The science on climate change is now widely accepted: the more humans produce carbon dioxide, the greater the imperative to mitigate global greenhouse gas emissions. We need to reduce these emissions to zero by 2050 to stabilise the atmosphere.
Lowering our atmospheric carbon dioxide (CO2) is the only way to start tempering some climate change impacts. However, net zero or negative emissions are the ultimate goal.
Arresting the current acceleration of climate change requires a range of tools. Australia’s incoming chief scientist Dr Cathy Foley says Australia should not only cut its emissions, and quickly, but lead the world in renewable energy.
Yet, even if all emissions stopped today, billions of tonnes of CO2 still need to be removed from the atmosphere every year to meet the Paris Agreement.
Allison Hortle is a Senior Researcher with CSIRO Energy. She says while CCS is not the silver bullet for removing all atmospheric CO2, it is one of many tools that can help high carbon output industries—including steel, aluminium, cement, explosives and fertiliser—decarbonise.
What is carbon capture and storage?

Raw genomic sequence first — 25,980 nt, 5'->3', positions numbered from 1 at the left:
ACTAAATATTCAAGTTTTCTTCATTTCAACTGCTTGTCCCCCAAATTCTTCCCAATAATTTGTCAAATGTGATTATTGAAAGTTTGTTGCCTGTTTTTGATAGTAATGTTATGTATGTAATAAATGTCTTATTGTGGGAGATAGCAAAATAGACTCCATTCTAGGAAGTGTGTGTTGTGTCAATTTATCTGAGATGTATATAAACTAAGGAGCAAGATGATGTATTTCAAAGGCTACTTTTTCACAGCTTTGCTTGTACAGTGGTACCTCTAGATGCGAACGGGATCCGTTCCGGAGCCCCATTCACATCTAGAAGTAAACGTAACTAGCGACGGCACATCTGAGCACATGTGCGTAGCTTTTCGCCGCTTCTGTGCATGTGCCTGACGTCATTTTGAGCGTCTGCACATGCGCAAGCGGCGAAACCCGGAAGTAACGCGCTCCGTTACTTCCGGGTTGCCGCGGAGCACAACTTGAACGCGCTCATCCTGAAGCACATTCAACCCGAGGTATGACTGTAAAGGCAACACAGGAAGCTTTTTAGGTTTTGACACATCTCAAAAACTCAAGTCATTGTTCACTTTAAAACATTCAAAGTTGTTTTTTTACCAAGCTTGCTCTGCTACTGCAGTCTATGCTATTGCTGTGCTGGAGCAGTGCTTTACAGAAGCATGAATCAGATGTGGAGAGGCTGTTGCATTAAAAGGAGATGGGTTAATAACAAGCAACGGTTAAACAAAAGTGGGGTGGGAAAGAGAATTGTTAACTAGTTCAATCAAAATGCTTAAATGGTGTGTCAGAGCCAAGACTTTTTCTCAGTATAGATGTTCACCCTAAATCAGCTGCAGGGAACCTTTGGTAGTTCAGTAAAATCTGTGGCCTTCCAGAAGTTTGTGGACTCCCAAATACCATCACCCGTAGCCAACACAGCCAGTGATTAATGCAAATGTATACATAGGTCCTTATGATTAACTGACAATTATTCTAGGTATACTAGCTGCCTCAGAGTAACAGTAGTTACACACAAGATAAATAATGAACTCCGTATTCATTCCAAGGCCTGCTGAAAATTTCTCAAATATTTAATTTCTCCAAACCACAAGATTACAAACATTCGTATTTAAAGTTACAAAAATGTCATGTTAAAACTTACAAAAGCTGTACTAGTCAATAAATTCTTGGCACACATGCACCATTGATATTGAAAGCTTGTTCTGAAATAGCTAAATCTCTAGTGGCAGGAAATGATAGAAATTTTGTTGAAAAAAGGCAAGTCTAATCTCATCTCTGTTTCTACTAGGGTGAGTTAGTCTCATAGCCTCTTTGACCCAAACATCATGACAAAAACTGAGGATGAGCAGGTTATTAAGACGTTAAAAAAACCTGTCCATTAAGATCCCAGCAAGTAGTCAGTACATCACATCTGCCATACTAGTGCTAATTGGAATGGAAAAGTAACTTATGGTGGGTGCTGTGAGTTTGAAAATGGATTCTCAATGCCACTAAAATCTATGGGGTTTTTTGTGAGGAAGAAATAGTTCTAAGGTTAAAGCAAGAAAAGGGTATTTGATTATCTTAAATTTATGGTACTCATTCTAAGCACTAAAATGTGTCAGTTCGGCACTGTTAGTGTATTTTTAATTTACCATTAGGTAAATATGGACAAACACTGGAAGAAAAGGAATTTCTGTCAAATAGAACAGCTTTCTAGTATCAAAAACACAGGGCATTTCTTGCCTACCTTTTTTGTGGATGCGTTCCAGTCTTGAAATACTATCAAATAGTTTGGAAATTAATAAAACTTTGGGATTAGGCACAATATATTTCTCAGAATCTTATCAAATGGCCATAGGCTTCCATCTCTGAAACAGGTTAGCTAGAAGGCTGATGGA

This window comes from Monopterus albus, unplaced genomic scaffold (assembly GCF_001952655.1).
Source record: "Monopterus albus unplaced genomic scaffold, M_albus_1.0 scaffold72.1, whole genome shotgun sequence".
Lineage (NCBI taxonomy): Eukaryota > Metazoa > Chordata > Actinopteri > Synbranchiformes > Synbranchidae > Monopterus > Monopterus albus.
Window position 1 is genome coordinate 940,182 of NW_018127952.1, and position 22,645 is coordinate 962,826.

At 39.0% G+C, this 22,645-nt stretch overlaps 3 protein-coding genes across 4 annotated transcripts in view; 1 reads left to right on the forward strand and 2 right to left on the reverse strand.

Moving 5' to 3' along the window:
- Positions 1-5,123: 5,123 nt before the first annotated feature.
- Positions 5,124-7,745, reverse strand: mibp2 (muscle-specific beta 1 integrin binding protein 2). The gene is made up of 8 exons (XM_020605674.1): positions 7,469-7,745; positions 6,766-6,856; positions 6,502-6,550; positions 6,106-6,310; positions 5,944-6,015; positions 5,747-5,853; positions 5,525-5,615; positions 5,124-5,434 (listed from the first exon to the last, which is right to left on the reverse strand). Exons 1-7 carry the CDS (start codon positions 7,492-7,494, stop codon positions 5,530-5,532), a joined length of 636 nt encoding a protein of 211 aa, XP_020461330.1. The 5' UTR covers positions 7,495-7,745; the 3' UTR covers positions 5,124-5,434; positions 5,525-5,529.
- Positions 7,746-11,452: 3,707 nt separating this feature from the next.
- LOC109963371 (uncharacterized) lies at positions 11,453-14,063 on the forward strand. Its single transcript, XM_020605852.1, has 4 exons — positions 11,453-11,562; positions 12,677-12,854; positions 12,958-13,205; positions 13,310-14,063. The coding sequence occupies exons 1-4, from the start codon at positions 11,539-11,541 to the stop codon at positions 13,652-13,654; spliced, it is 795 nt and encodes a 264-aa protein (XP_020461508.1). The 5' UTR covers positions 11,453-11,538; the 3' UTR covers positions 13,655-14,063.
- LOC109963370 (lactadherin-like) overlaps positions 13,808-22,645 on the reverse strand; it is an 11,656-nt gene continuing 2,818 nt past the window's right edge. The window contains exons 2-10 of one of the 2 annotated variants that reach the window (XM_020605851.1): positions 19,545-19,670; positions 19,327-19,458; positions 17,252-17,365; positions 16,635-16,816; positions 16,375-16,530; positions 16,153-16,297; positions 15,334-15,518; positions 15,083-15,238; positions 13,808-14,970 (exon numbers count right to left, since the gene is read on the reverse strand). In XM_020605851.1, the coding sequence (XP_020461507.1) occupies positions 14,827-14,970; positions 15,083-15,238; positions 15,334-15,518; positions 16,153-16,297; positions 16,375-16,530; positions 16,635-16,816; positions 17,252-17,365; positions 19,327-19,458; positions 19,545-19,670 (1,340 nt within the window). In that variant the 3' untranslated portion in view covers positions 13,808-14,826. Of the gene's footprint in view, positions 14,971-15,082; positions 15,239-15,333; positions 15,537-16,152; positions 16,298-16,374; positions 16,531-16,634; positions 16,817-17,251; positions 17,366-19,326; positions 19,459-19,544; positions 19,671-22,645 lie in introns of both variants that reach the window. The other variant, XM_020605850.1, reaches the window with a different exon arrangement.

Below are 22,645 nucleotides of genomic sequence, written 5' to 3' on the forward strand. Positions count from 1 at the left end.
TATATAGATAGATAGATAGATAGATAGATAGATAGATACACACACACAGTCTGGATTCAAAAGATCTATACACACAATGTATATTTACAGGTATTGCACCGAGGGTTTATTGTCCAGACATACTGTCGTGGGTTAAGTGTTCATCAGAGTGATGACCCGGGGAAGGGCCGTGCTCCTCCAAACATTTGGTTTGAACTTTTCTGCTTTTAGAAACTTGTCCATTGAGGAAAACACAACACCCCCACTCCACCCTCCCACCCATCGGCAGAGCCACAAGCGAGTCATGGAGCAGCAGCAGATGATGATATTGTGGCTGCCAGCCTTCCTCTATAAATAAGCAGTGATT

In a nutshell, CCS is the process of directly capturing and then storing the CO2 emissions that are a by-product of industrial processes. The aim is to stop the CO2 from reaching the atmosphere.
The captured CO2 is typically compressed, transported to a well and injected into a deep underground reservoir. This is a porous rock such as a sandstone—much like a kitchen sponge—which is capped with an impermeable layer of rock that stops the gas from moving buoyantly upwards. Here, the CO2 is stored for many thousands of years.
“The technology has been around for decades. In many ways, it’s simply the reverse process of producing fluids, such as hydrocarbons, from reservoirs,” Ms Hortle said.
“In the US and other places, CO2 is injected into the ground so more oil can come out the other end. Now, we can benefit from that knowledge, we understand a lot about the process of injecting and monitoring CO2 underground. We also have the expertise and engineering know-how to store large volumes of CO2 underground safely and efficiently.”
Why should we use it?
CCS can reduce the CO2 emissions from a modern conventional power plant by about 80–90 per cent.
“If we want to significantly reduce greenhouse gases and minimise climate change, we need to take CO2 out of the system,” Ms Hortle said. “There is no other method with the same potential for volumetric change.”
She says CSIRO has invested in CCS research for a couple of decades now, because of its potential for large-scale decarbonisation.
“Starting in the early 2000s we asked: What are the technologies? What are the economic opportunities? And do we have the geology for it?” she said.